The documentation continued with my schedule.  I know that schedules look nothing alike from year to year but this will give my sub something to go off of.  This is probably one of the most time consuming parts of beginning a year and I want to make it as easy as I can for my sub.
Finally, I went around my entire classroom taking pictures of where furniture is located.  Each August I come back to tables piled up in a corner, cabinets turned around against a wall, and chairs stacked to the ceiling.  It is a crazy few days rearranging my classroom each year!  I might spend hours tweaking the location of a freaking bookshelf because it affects the location of my computers 20 feet away.  So this year, I got up close and personal with the location of everything in my room so that things can just be rolled, carted, and pushed back to where they should be.  No more guessing and moving 10 times.

So that's how I have prepared my classroom for a long term sub starting at the beginning of the year.  I've come to terms with this small amount of control over a situation where I seem to have none whatsoever.  
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Wednesday, July 3, 2013

Hot Air Balloon Mobile

I have been very busy with only 43 days left to the arrival of our little girl and summer vacation finally here.  Nesting is kicking in full blast!  Never in a million years would I have thought, however, that nesting would take the form that it has lately.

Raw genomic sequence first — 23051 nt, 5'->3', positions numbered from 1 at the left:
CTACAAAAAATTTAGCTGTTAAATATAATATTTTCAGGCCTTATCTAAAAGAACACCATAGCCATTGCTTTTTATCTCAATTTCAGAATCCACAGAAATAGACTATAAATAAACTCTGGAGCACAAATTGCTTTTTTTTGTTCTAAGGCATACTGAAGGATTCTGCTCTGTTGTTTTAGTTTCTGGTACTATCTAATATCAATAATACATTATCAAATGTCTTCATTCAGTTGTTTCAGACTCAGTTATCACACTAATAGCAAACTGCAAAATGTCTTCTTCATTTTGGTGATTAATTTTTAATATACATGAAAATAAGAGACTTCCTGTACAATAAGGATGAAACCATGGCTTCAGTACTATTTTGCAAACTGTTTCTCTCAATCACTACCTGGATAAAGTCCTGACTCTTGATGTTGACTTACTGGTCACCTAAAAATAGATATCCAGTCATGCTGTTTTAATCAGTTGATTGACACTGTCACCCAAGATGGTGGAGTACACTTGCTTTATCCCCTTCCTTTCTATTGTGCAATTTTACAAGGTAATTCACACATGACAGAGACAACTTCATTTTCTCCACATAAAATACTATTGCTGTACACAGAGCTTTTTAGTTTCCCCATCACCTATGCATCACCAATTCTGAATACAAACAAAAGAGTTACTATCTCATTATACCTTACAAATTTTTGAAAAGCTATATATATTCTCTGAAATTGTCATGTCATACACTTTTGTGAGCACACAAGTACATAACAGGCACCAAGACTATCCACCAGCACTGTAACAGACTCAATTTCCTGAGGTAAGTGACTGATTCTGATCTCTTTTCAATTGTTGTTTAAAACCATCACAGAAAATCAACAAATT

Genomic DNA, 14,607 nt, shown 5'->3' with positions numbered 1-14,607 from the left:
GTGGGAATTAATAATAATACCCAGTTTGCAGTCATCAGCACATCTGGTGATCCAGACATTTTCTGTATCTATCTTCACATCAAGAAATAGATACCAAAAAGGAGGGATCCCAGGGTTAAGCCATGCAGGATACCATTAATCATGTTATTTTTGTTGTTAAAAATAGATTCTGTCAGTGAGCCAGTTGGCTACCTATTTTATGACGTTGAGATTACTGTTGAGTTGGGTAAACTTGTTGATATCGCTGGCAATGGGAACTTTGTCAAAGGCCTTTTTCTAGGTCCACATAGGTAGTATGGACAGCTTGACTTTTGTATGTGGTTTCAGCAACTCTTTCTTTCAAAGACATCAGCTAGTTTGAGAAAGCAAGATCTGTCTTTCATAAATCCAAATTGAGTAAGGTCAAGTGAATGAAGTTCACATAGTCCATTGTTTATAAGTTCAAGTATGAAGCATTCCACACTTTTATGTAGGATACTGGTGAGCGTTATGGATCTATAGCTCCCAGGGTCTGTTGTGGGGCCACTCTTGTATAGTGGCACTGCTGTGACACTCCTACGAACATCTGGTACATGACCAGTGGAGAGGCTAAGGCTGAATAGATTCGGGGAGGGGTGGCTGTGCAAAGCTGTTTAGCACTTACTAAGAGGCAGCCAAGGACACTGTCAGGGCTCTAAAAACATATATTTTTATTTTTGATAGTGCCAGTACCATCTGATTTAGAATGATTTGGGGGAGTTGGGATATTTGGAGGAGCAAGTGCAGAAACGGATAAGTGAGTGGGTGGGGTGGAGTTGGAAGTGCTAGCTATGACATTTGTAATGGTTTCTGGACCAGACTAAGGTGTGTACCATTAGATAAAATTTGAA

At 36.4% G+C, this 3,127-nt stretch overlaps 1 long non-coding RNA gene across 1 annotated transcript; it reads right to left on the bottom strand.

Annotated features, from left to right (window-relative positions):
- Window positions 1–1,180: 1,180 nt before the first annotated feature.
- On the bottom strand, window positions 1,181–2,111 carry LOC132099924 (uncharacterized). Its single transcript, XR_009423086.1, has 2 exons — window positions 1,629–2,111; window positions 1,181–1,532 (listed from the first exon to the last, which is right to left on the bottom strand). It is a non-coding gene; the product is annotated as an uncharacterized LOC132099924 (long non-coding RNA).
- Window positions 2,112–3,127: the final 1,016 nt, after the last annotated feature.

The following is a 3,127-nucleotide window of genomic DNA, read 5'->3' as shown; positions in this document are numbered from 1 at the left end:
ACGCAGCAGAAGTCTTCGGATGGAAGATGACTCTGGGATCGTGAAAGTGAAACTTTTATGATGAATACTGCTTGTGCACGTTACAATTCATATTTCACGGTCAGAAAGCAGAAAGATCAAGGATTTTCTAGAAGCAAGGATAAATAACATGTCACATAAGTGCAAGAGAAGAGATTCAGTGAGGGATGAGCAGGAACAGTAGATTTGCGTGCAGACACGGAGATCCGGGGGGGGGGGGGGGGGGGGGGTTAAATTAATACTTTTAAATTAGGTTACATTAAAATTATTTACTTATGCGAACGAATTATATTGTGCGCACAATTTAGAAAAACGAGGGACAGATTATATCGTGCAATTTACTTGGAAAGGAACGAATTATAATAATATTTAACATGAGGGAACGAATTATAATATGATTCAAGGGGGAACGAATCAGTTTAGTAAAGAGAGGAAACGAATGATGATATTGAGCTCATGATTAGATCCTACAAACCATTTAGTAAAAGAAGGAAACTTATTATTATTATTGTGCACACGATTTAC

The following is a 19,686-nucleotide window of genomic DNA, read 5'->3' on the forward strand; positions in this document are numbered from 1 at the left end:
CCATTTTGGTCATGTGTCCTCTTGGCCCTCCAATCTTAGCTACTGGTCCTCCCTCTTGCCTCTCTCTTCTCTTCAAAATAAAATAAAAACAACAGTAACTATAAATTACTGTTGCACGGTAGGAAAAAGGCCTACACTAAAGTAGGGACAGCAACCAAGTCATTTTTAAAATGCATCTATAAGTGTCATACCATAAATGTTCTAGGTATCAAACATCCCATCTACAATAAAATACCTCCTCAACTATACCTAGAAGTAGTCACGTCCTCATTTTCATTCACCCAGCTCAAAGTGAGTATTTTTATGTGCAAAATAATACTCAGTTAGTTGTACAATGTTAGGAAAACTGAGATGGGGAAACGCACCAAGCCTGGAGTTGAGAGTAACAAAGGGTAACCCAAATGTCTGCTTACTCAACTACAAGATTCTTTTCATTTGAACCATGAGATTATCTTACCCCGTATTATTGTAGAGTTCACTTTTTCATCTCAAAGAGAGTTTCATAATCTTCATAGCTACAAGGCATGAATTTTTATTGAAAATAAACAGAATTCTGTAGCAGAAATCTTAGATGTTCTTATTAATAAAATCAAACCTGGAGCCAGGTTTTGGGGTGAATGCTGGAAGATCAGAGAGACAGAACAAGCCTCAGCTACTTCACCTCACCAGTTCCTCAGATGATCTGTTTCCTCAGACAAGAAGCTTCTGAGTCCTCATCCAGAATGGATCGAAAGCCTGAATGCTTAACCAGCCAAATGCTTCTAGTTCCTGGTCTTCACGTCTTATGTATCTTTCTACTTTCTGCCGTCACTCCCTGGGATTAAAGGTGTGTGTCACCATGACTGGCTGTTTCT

I found an amazing idea for a hot air balloon mobile on Etsy but baulked at the idea of spending $70 for something that could obviously be handmade.  I did some research through Pinterest and found a DIY blog with the perfect template: www.howjoyfull.com.  Joy did a wonderful job making her template and describing the overall process but I had to do a lot of research through YouTube videos to find exactly how to make this, that's why I'm posting it all here.  I'm not going to lie to you and tell you that it was easy, or all that cheap, but it sure was fulfilling to make on my own!

These are the supplies that I bought at JoAnn's for a little under $50.  I had to buy everything since I've never sewn before but I'm sure your total would be a lot less if you have any of these already on hand.  Please disregard the smaller embroidery hoop, I didn't end up using it for this craft.

I downloaded the template from the HowJoyfull website, click on this template PDF to download directly.

I decided to use the size 2 and 3 outlines only.  I figured out what color combinations I wanted to use and cut them out by placing the templates over the felt, using the rotary cutting set to cut.

Chevron patterns play a big part in the nursery so I decided to tackle the most complicated balloon first.  I figured out how far away I wanted my cuts to be and used the angle lines on my cutting board to trace them out on my template.
 Next, I placed the template paper over a felt piece and poked a hole through the point in the chevron pattern with a pen to make a small dot.
I used this dot as a place to mark where to stop cutting.  Those lines on the cutting board were a life saver!  The cutting was a tedious part but do not skip corners and cut more than one piece at a time, that will only result in wonky cuts that are uneven.